How Resiliency Builds Your Potential
Potential is one of those things that many of us know we have, but knowing it is there for us, and being able to turn it into something tangible are two very different things. Potential can be elusive, it makes us work hard to manifest it in our work and life; if it were easy, we would all be able to be our best selves all the time. Knowing that potential is always there for us can be quite comforting. It can also be quite maddening when we strive to do things to maximize it, and the results are less than optimal. As Einstein says “We cannot solve our problems with the same thinking we used when we created them.” So too goes potential. We cannot grow, and embody healthy change with the same thinking and actions we would normally perform. Maximizing our potential requires us to learn, to evolve.
The learning curve is always interesting (particularly around new behaviours and changes), as it is not a straight line leading us to mastery. It winds and plateaus, it breaks and bends, it frustratingly requires us to face some of our deepest vulnerabilities before it coughs up growth and new capabilities, assuming we stick with it to get to this point. Even after we’ve got the hang of something, we need to keep doing it to strengthen, or even keep, the new capability, eventually making it an effortless habit. All of this points to the need for resiliency, in both the extraordinary and the ordinary facets of life. “More than education, more than experience, more than training, a person’s level of resilience will determine who succeeds and who fails. That is true in the cancer ward, it’s true in the Olympics and it’s true in the boardroom.” (Dean Becker, Adaptiv Learning Systems).
It helps to look closely at the building blocks of resilience to enable it for ourselves; let’s explore these pieces to help us navigate our own resilience and potential. The first tenet of resilience is being objective, able to face the stark realities of a current situation. Not an easy task. Whether you are attempting to become a better leader or break an unhealthy habit, you must first be able to see yourself and the reality of where you are. This is key because it is only through acknowledging what is happening, how you are behaving in it, seeing what your actions enable and what they disable, that you will be able to consider changes that truly enable you to make fruitful adjustments, as opposed to just “trying something new” (or ignoring it and hoping it will go away). While on the surface objectivity seems easy enough, human beings are wily characters, and sometimes we only see what we want to see, not what really is (and we may not even know it). To ensure you are looking at things with a clear lens, consider asking others for their view, helping you to see things from a well-rounded perspective (rather than a singular perspective, your own). Being objective is the first step in resilience.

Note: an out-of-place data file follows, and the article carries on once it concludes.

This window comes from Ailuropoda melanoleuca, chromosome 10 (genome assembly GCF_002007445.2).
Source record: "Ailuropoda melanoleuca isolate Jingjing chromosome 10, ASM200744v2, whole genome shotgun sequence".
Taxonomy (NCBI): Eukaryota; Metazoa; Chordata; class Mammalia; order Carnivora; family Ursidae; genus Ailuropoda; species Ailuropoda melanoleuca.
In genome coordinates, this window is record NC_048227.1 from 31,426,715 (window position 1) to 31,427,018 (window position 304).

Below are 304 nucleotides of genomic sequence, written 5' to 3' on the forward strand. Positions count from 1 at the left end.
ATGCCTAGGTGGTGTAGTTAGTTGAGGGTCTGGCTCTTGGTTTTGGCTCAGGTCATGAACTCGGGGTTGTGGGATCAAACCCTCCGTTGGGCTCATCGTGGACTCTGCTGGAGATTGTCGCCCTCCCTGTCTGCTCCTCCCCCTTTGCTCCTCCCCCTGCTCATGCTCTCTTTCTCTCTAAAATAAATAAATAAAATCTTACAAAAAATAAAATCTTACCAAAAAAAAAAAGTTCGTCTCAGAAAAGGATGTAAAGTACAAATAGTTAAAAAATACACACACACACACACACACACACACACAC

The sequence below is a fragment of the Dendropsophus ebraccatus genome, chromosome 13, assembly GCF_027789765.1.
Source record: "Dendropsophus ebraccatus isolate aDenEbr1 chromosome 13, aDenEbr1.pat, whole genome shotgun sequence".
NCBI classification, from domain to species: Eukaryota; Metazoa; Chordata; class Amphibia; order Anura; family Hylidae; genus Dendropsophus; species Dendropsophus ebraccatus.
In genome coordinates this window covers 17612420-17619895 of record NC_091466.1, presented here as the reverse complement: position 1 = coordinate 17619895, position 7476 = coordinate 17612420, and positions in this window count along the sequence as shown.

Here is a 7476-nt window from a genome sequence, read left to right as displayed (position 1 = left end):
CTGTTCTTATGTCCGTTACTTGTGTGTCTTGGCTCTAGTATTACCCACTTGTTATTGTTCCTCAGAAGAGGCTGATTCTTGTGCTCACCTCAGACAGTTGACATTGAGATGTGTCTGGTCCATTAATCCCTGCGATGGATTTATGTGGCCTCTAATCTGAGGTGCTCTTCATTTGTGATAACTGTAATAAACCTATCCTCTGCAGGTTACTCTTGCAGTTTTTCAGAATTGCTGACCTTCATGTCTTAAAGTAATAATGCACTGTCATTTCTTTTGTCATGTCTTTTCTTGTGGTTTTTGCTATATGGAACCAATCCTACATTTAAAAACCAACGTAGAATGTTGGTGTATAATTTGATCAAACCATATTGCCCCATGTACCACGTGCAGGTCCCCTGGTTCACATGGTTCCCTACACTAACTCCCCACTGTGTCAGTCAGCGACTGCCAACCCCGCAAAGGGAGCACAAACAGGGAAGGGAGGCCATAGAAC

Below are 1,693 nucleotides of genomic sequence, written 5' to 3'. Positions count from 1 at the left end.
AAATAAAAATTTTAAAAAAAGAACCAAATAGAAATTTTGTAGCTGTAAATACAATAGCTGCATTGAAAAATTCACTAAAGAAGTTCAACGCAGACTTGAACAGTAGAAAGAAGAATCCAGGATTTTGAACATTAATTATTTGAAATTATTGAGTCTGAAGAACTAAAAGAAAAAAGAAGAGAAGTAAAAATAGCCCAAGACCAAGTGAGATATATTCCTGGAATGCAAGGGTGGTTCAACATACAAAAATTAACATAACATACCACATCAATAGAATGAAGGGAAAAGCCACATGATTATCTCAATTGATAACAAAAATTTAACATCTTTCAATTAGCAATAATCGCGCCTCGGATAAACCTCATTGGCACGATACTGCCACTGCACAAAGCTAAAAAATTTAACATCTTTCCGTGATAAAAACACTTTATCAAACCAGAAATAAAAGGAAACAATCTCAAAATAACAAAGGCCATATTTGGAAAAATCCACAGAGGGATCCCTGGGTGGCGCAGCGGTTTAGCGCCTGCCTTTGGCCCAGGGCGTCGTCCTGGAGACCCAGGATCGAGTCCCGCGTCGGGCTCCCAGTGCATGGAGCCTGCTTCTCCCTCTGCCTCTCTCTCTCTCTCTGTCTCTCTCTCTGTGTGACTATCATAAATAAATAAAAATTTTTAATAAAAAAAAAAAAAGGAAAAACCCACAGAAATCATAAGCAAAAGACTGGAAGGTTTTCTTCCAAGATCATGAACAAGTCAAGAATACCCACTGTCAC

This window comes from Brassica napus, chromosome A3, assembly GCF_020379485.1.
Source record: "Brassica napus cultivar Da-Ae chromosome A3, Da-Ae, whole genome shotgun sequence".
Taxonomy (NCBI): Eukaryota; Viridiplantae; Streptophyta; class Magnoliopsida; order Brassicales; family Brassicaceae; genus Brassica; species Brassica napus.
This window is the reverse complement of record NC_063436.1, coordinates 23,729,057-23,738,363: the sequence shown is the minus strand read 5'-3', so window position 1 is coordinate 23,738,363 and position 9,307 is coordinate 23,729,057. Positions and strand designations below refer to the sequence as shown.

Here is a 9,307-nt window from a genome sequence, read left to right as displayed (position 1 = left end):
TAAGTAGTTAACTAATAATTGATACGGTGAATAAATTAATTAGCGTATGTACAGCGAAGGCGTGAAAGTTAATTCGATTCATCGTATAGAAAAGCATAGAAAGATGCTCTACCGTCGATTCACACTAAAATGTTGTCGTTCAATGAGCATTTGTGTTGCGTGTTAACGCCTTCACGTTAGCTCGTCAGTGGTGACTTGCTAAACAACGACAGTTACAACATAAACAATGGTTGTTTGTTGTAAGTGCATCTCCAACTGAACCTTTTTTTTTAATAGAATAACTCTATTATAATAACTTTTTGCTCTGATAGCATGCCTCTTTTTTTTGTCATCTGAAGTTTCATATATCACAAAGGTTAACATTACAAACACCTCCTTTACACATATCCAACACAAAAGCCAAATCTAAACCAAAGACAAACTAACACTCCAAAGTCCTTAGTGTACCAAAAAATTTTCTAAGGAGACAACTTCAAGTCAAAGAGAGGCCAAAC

The next tenant is belief. Belief in the changes you wish to undertake, that they are the right pursuits, that you can accomplish them, that they serve a wider purpose. You don’t need to be a raging optimist to achieve full potential or meaningful change, but you do need to believe it is possible and you have the abilities, support, and resources needed to follow a path that will get you there. This is often informed by your values, which is why optimism is not necessarily required. If one of your values is a strong trust that innovating provides opportunities, you’ll innovate your way to actualizing more of your potential. Of course belief in anything means that you accept there is meaning in what you do, who you are and the wider concerns you contribute to...in essence, that life is meaningful. Without a belief in that, the struggle required to achieve meaningful change would never be worth the effort. When we are sure there is meaning in what we do, we may be aware of, but don’t question, the effort it will take.